di·verge (dĭ-vûrj, dī-)
v. di·verged, di·verg·ing, di·verg·es
1. To go or extend in different directions from a common point; branch out: "All modern species diverged from a set of ancestors" (Jennifer Ackerman).
a. To depart from an established pattern or norm; deviate.
b. To be different, as in opinion or manner; differ: Opinions diverged within the government on how to deal with the crisis. See Synonyms at swerve.
3. Mathematics To fail to approach a limit.
To cause (light rays, for example) to diverge; deflect.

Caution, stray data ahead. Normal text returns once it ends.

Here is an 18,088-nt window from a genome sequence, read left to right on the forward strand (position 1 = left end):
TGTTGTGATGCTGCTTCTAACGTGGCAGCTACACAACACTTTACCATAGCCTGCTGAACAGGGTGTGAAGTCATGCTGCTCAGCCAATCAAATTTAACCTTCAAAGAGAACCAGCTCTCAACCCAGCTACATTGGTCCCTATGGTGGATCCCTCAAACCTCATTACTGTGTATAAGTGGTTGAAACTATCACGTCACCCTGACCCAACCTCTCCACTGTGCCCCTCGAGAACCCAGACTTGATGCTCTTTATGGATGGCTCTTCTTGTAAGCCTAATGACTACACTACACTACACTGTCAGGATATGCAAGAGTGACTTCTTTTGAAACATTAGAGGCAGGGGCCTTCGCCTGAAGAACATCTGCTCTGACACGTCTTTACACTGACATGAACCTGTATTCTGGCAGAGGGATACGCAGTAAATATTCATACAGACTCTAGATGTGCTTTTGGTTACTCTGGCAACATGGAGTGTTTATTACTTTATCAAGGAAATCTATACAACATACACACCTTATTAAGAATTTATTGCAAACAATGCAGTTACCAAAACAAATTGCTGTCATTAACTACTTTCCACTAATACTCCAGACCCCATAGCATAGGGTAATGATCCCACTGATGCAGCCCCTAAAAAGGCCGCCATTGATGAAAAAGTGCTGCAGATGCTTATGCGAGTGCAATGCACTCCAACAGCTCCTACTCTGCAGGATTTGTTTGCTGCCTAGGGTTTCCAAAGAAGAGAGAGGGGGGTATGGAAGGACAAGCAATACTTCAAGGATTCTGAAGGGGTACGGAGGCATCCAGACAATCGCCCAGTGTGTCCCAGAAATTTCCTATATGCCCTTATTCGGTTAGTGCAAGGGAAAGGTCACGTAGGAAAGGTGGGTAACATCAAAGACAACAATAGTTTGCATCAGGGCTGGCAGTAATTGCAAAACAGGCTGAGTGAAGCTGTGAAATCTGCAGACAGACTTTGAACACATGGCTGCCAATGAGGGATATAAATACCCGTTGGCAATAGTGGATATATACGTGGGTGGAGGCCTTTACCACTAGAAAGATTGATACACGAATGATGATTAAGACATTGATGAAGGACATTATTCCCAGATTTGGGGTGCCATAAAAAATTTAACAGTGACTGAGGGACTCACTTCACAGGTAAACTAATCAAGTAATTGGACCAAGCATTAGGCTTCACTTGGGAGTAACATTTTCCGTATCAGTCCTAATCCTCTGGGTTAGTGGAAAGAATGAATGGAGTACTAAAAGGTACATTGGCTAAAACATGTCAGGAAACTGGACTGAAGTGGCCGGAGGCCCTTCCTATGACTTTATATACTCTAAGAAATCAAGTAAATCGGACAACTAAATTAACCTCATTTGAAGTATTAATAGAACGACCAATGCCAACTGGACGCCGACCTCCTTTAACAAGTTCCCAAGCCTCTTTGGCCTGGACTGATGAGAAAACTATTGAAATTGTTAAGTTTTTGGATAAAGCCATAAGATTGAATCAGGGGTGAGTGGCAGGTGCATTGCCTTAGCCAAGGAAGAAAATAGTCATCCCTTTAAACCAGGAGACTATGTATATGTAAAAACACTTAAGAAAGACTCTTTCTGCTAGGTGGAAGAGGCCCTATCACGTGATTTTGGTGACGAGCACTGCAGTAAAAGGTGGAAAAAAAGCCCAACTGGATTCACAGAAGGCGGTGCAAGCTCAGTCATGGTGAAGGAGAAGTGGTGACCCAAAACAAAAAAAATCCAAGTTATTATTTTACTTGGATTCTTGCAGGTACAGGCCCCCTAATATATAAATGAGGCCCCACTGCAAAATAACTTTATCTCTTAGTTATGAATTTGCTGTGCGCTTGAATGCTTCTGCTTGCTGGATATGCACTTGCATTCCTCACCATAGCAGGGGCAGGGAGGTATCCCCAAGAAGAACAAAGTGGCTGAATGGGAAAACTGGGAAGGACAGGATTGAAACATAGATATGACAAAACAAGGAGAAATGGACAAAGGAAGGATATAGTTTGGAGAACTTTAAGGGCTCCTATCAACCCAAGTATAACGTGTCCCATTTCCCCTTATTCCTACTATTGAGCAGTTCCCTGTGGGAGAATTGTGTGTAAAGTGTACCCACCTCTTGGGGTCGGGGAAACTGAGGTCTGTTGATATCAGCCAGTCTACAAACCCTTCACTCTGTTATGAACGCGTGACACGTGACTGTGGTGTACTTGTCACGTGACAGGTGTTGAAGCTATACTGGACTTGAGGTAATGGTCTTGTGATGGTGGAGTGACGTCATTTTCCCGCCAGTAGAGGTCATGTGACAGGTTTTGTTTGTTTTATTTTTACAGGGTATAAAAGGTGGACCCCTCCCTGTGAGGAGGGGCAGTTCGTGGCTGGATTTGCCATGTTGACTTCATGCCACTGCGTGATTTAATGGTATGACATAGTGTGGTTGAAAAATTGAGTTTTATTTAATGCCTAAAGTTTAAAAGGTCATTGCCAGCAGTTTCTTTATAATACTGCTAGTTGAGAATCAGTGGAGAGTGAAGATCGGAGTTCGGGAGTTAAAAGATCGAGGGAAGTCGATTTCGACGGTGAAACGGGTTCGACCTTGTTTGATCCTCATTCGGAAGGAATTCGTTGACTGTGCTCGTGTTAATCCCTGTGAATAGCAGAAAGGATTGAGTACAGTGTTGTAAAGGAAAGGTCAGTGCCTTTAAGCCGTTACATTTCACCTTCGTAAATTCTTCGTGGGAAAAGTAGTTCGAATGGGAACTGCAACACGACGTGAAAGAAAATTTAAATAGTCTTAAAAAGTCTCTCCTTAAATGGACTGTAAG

The American Heritage® Dictionary of the English Language, Fifth Edition copyright ©2020 by Houghton Mifflin Harcourt Publishing Company. All rights reserved.
Indo-European & Semitic Roots Appendices
Thousands of entries in the dictionary include etymologies that trace their origins back to reconstructed proto-languages. You can obtain more information about these forms in our online appendices:
The Indo-European appendix covers nearly half of the Indo-European roots that have left their mark on English words. A more complete treatment of Indo-European roots and the English words derived from them is available in our Dictionary of Indo-European Roots.